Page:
What did this lead to? A government enquiry into the affair has now concluded that there was no "Trojan horse" plot. Graham Stuart, Chair of the Parliamentary Education Committee, said: "One incident apart, no evidence of extremism or radicalisation was found by any of the inquiries in any of the schools involved. Neither was there any evidence of a sustained plot, nor of significant problems in other parts of the country."
Reporting of the "Trojan horse" events followed a common and well-worn pattern of vilification of Muslims at large, reflecting the cultural normalisation of anti-Muslim bigotry. Under the British government's current "counter-radicalisation", "counter-subversion" and "counter-terrorism" agenda, denigrating Muslims has become a conditioned reflex action in British society.
Within the existing political climate the media and parts of the establishment can generate a political storm artificially and excoriate sections of society based on nothing more than the embellishment of unverified information which, it turns out, is largely fictional.
Such a condition, which in all likelihood is the best diagnosis of the current ailment of society, maintains the necessary illusion that in the "fight against terrorism", even though "not all Muslims are terrorists, all terrorist are Muslims". The statistics, though, show overwhelmingly that those who have committed terrorist attacks in the United States and Europe aren't Muslims at all.
As Europol, the European Union's law-enforcement agency, noted in a report last year, the vast majority of terror attacks in Europe were perpetrated by separatist groups, such as France's FLNC, which advocates an independent nation for the island of Corsica. In December 2013, FLNC terrorists carried out simultaneous rocket attacks against police stations in two French cities. In Greece in late 2013, the left-wing Militant Popular Revolutionary Forces shot and killed two members of the right-wing political party Golden Dawn. Across the Mediterranean in Italy, meanwhile, the anarchist group FAI engaged in numerous terror attacks, including the sending of a bomb to a journalist. The list goes on.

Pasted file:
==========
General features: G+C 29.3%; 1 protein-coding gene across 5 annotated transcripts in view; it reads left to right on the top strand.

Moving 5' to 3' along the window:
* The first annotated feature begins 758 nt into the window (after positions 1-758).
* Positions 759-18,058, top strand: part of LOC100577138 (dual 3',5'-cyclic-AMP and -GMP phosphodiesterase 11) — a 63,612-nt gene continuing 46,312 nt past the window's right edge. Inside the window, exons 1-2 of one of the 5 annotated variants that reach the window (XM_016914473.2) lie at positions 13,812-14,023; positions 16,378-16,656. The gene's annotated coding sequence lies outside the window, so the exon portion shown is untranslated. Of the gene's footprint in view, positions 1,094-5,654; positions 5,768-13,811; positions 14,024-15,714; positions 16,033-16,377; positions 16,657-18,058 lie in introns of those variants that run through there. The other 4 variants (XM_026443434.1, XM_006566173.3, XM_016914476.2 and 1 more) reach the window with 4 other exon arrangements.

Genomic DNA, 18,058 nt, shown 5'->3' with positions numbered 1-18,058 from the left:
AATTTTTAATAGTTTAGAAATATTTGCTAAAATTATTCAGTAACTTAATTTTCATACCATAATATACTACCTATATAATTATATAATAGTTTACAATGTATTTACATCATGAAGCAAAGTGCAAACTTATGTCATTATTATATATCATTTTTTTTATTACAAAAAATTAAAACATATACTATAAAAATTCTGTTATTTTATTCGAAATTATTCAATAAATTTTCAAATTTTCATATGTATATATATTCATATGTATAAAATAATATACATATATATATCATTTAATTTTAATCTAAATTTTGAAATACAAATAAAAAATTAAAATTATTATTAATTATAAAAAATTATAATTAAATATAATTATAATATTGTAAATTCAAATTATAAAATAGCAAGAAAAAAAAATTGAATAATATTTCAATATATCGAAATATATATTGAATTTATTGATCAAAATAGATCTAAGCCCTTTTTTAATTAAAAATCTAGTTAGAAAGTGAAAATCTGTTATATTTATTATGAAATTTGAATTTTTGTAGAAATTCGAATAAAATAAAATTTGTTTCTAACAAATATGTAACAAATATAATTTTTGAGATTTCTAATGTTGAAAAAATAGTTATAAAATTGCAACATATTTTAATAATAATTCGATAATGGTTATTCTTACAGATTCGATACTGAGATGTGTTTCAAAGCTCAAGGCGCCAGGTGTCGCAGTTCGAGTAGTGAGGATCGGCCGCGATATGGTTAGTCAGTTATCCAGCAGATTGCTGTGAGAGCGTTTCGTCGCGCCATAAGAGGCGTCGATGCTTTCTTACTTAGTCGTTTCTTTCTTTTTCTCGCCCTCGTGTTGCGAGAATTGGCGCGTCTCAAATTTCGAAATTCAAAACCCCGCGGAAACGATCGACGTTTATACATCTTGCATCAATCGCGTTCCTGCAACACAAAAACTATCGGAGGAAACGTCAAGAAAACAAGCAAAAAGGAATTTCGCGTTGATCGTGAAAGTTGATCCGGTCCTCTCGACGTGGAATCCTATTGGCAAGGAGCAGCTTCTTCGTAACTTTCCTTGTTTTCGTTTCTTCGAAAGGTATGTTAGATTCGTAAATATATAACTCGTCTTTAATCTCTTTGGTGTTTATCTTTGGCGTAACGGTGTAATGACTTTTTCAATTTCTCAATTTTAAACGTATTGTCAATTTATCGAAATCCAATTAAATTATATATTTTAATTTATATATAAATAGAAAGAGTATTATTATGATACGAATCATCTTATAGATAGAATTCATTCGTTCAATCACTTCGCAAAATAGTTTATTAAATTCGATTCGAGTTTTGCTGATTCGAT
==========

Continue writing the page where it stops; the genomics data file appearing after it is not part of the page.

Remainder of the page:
The "terrorist" label is an easy way to discredit individuals and groups who may have genuine causes and campaigns for justice. The most obvious at the moment is the legitimate Palestinian struggle to end Israel's brutal military occupation of their land. The vilification of Palestinians is a classic example of the way that politicians and the media, often with neo-conservative, pro-Israel agendas of their own, can dictate the narrative within which such causes are discussed and perceived by the general public.
Violent extremism is a genuine concern for everyone, Muslims included, but the manner in which it is being tackled by governments, especially through the flawed radicalisation model that generates suspicion against Muslims, their organisations and political activities, hinder rather than help the process. If Cameron Stout was Kareem Salah we would all know about the plot to murder Barack Obama. It's time for politicians and the media to be more balanced and honest in how such incidents are recorded and reported.
The views expressed in this article belong to the author and do not necessarily reflect the editorial policy of Middle East Monitor.